The world’s biggest furniture fair ups its game and celebrates design within larger narratives and wider contexts.
It is no wonder that the annual pilgrimage-inducing event for the design industry’s movers and shakers – Salone del Mobile – has firmly established its home in Milan. The city of piazzas and palazzos offers a multitude of opportunities to interweave historic and aesthetic narratives within its inimitable settings. This year’s Salone, in particular, emerges with a dominant theme of storytelling, with stories behind designed objects becoming increasingly important in the digital age where mass production/consumption arguably tends to lower the products’ notion of authenticity.
At the jointly conducted event by IndesignMediaAsiaPacific and XTRA at its Marina Square location in Singapore, the conversations on the importance of storytelling originated in Milan continued in a more intimate setting. This time, through a story told in 80 slides, Narelle Yabuka, editor of Cubes and Indesignlive.sg, and Hunn Wai, co-founder and creative director of Lanzavecchia + Wai, relayed their own experiences of Salone del Mobile through highlights and observations on design narratives.
Hermes Maison collection at La Permanente
Milan’s La Permanente museum underwent a temporary transformation, providing a backdrop to Hermes’ zellige tile-cladded seven-pavilion installation – each in a different eye-catching colour enhanced further by dramatic lighting – that became a setting to showcase particular objects, like Périmètre porcelain vases and Droit Fil scarf boxes. A distinctly architectural installation, the pavilions transported visitors into theatrical settings hosting the precious objects – each backdrop an awe-inspiring composition of tiles imported from Morocco, emphasising the handcrafted finesse of products on display.
Clockwork for EXTO by Lanzavecchia + Wai
Taking cues from the usually hidden functional parts and hinges of clocks, the design duo reinterpreted a family of sideboards, putting on ready display the typically hidden mechanical components. Here, hinges and locks are deliberately enlarged and fabricated using precious metals, speaking to their importance as functional features, while also highlighting them as the ‘crown jewels’ of each furniture piece.
Vitra’s “Typecasting: An Assembly of iconic, Forgotten and New Vitra Characters” at La Pelota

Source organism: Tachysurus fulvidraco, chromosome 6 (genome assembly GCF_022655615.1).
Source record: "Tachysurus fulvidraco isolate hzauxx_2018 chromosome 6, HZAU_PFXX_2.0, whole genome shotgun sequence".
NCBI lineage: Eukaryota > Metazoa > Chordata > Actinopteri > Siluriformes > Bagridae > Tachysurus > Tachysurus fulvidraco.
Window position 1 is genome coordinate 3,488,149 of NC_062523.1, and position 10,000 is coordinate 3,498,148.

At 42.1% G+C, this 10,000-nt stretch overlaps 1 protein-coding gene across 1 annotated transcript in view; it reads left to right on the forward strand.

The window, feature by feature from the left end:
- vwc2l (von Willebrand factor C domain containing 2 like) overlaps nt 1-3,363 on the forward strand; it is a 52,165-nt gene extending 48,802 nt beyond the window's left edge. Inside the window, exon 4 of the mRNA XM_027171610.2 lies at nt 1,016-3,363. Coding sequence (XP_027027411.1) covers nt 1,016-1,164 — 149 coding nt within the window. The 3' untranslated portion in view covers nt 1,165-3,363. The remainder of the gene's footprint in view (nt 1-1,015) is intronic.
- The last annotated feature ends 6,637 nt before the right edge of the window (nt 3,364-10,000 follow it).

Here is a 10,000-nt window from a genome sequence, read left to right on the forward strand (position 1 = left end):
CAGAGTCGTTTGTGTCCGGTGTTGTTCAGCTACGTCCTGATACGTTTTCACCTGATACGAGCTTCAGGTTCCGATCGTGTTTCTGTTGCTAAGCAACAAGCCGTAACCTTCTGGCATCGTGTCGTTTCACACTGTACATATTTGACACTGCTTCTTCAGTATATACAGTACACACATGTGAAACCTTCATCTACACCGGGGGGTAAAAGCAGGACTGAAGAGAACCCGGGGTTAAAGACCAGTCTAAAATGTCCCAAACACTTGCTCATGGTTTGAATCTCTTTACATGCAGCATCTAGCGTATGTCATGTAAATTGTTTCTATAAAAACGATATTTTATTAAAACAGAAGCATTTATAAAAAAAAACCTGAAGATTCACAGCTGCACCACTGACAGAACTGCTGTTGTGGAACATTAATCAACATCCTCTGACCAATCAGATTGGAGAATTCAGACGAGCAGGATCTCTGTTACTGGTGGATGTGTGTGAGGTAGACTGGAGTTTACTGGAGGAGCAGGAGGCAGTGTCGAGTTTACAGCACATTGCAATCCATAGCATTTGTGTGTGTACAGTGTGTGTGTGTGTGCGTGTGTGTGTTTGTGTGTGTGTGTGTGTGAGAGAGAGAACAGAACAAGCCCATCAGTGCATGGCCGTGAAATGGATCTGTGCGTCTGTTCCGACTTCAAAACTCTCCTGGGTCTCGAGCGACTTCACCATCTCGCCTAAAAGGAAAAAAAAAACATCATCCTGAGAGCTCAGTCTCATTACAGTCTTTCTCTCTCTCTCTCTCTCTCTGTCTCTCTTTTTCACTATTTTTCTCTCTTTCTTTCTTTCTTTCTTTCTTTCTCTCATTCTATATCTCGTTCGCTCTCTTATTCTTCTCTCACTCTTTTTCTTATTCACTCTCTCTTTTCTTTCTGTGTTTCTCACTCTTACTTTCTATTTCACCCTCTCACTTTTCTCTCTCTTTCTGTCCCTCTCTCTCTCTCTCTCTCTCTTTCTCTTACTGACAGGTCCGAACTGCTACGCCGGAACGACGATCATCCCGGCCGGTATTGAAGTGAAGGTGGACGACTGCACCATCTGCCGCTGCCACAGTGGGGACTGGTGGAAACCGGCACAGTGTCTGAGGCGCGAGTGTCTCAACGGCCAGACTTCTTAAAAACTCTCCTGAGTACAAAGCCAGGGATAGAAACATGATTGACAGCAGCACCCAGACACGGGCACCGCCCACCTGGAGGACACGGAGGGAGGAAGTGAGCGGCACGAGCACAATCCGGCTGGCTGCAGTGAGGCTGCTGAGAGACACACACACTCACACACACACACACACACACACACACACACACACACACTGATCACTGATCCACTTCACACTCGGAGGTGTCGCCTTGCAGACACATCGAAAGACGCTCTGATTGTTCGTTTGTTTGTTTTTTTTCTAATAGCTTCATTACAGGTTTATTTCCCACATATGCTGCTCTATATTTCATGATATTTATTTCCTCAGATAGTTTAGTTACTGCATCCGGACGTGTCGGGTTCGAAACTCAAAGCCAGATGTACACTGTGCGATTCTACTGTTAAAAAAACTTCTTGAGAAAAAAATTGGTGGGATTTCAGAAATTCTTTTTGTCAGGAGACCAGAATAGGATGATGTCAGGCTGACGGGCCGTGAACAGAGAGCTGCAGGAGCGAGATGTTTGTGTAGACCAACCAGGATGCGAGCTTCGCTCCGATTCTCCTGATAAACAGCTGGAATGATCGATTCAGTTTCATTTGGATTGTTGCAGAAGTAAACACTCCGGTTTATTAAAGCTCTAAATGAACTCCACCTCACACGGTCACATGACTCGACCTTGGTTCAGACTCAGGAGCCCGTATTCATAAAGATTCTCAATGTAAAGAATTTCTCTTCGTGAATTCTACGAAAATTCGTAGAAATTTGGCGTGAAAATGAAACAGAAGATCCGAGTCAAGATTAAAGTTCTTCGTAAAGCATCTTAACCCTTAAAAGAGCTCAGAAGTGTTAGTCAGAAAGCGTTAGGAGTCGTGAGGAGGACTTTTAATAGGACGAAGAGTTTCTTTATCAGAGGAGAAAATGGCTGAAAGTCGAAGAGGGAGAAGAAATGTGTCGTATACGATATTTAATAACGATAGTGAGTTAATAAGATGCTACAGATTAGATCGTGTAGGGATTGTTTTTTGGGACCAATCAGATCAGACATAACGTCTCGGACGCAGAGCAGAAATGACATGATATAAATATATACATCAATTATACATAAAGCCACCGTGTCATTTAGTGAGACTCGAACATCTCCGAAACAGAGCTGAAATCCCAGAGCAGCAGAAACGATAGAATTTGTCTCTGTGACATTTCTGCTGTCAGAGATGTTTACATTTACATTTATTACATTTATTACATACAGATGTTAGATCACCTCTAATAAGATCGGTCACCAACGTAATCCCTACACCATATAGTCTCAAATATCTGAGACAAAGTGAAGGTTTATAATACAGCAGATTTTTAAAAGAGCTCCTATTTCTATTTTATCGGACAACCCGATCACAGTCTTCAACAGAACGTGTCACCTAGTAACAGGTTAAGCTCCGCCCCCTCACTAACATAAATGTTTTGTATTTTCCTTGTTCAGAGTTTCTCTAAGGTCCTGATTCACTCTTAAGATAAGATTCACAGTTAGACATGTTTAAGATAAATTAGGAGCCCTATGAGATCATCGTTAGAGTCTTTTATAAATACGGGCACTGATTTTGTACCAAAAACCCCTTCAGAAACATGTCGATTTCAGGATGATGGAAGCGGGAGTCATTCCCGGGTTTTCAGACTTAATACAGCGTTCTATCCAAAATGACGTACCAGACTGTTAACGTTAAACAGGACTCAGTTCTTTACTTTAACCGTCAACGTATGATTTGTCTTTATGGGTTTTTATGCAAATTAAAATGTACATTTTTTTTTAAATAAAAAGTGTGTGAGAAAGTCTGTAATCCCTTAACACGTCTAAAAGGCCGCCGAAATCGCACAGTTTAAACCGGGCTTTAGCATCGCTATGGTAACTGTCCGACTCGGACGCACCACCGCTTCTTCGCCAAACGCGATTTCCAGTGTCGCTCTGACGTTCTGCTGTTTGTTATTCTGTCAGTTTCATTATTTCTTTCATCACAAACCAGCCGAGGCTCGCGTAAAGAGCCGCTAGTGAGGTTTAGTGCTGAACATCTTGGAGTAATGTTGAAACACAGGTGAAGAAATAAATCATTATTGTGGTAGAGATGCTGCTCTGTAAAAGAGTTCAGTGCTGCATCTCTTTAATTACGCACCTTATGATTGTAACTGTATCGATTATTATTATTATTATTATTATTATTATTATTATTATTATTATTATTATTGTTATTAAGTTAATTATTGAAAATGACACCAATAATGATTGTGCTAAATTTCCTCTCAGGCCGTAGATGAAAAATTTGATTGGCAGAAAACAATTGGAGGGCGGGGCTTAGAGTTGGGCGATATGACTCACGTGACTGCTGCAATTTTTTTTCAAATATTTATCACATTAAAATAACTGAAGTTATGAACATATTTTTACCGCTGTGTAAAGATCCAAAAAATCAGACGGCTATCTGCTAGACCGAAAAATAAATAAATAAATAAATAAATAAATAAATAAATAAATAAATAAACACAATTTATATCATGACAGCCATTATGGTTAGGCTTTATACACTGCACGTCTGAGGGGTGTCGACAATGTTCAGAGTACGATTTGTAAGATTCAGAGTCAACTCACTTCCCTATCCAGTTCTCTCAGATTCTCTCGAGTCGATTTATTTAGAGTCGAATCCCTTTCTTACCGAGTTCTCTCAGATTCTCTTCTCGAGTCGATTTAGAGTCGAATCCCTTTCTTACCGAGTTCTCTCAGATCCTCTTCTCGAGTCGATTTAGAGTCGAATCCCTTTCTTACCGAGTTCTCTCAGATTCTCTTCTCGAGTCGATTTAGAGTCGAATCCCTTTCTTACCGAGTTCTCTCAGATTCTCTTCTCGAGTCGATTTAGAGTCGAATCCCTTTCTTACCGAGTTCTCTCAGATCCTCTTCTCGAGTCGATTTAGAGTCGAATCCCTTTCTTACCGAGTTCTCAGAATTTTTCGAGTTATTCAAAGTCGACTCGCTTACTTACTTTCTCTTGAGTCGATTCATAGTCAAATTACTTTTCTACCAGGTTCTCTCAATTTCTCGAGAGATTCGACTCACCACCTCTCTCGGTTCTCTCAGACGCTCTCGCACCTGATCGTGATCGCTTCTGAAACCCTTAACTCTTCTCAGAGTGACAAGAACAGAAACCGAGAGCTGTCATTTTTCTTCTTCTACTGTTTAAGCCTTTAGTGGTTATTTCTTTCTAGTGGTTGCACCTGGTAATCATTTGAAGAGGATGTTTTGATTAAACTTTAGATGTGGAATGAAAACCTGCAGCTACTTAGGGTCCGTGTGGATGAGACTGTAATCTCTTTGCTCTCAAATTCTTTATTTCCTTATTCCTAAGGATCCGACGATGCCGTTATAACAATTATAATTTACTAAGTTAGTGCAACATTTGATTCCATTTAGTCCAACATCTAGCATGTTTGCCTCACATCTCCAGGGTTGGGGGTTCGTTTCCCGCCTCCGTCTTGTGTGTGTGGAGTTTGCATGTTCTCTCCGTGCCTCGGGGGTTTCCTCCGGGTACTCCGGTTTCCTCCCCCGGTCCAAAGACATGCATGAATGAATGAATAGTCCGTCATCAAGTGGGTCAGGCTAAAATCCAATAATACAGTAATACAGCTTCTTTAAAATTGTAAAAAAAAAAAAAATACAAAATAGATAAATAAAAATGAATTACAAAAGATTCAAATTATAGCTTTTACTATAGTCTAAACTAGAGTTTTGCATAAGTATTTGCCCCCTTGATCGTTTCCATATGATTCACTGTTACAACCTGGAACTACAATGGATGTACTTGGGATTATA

With a stage set at the Milan’s former sports arena, La Pelota, Vitra collaborated with Australian designer Robert Stadler to showcase almost 200 products from its archived and current product lines, organised into groups of characters based on human characteristics. Thus, the chairs were grouped into unconventional categories, typecasting each group into a common stereotype in today’s media, highlighting design at large as a means of self-representation.
A revelation of seven new lighting products by British furniture designer Lee Broom played with proportions of vertical and horizontal space and showcased a more sculptural side of the brand. Presented in a 250 square metre space delineated with dramatic vertical blinds to highlight the soaring heights and the sculptural qualities of the pieces, the collection was a testament to the brand’s evolution over the years, with the latest pieces being the most progressive and experimental to date, integrating the latest LED technology into its celestial-inspired design.
Forms of Movement exhibition by Nendo
Beyond the conventional displays of products, expressive installations extending into non-furniture territories permeated Salone del Mobile this year. Nendo’s Forms of Movement exhibition posed and, perhaps, answered a question of how everyday objects could convey motion. Via dramatic representations of 10 designs that dealt with concepts of movement in unique and jaw-dropping installations, set in a series of black and white rooms, objects became a part of larger settings that in turn placed the focus back on the highlighted concepts.